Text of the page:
Your Future Favorite Sci-Fi Horror Movie Will Star Soil Bacteria.

Fruiting body of Myxococcus xanthus (Picture: Max Planck Institute for Developmental Biology)

Fruiting body of Myxococcus xanthus (Picture: Max Planck Institute for Developmental Biology)

Screenplay writers looking for the next sci-fi blockbuster should look to soil microbes for inspiration, especially the very horrific bacterium Myxococcus xanthus.  Far different than peacenik single-celled bacteria we all learned about in school, M. xanthus is a social bacterium that communicates and organizes itself into multi-cellular, three dimensional structures made up of thousands of cells that hunt for food and survive harsh conditions together.   Like a wolf pack, the structure travels through topsoil as one unit searching for prey.  When the structure encounters potential prey, it works as a group to secrete powerful enzymes into the environment to kill and digest the prey outside the structure before drawing in the digested nutrients.  According to Rice University scientist Oleg Igoshin, these enzymes are potent antibiotics that kill other species and chew up prey proteins into small segments.  Check out this microscopic video showing 100,000 cells of M. xanthus digesting 10 million cells of E. coli.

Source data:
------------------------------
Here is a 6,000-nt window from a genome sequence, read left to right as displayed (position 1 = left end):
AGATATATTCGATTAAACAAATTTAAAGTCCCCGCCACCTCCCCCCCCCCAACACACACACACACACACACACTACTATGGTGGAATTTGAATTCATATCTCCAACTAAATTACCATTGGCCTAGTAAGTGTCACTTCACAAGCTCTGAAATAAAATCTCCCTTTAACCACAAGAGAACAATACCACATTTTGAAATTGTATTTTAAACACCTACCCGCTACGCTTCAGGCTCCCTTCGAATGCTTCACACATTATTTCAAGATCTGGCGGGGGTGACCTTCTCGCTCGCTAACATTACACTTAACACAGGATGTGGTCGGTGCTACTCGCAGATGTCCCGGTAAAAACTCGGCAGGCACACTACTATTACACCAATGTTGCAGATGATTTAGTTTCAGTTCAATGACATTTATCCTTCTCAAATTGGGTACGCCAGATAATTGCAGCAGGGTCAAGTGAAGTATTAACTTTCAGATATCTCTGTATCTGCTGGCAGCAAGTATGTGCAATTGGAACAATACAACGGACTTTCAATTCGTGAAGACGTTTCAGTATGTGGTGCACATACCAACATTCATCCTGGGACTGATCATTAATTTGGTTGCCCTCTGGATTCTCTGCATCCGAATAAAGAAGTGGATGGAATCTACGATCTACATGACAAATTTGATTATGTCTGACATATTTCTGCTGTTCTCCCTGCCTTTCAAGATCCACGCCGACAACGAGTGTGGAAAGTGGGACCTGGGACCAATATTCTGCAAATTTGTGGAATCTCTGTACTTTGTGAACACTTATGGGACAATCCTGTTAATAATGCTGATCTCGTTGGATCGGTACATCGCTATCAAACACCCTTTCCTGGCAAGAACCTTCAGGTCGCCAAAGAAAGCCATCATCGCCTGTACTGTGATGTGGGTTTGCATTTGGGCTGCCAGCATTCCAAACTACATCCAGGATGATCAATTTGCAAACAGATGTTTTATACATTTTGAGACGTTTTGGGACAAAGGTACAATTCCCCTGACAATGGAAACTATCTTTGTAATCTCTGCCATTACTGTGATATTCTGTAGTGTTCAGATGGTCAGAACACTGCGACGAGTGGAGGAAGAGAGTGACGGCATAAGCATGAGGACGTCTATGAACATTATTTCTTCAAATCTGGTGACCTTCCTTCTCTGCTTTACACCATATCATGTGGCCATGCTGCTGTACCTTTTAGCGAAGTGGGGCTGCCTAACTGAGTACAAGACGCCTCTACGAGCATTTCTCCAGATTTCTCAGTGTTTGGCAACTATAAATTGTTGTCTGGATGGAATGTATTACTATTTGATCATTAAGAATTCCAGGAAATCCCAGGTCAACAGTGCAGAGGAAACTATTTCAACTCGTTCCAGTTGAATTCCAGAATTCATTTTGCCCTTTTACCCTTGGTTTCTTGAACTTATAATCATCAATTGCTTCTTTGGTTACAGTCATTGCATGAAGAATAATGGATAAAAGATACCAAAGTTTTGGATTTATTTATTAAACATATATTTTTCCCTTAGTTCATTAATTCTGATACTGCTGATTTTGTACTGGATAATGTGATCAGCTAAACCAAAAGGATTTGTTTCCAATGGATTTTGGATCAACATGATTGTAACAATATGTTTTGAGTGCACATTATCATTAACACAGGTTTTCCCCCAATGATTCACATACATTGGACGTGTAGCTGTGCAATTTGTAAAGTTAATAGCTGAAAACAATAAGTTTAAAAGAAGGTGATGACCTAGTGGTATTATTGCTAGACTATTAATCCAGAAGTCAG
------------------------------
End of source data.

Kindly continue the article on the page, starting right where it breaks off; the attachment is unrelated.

Imagine if we saw this social-self-assembly-enzyme-spewing behavior exhibited by large animals that are familiar to us?  Freaky!  And M. xanthus is just one out of 10,000 to 50,000 microbe species contained in just one teaspoon of soil.  Soil is amazingly complex and so much more than the dirt that holds up our corn and soybean plants.  It’s a living, breathing, violent ecosystem and one we still know relatively little about.  In my opinion, soil’s complexity and humanity’s lack of knowledge calls for caution in soil treatment.  For our farm, we’re exercising caution through little to no tillage and no “cides” (pesticides, fungicides).  Best to leave it alone and let all the freaky microbes do their jobs.

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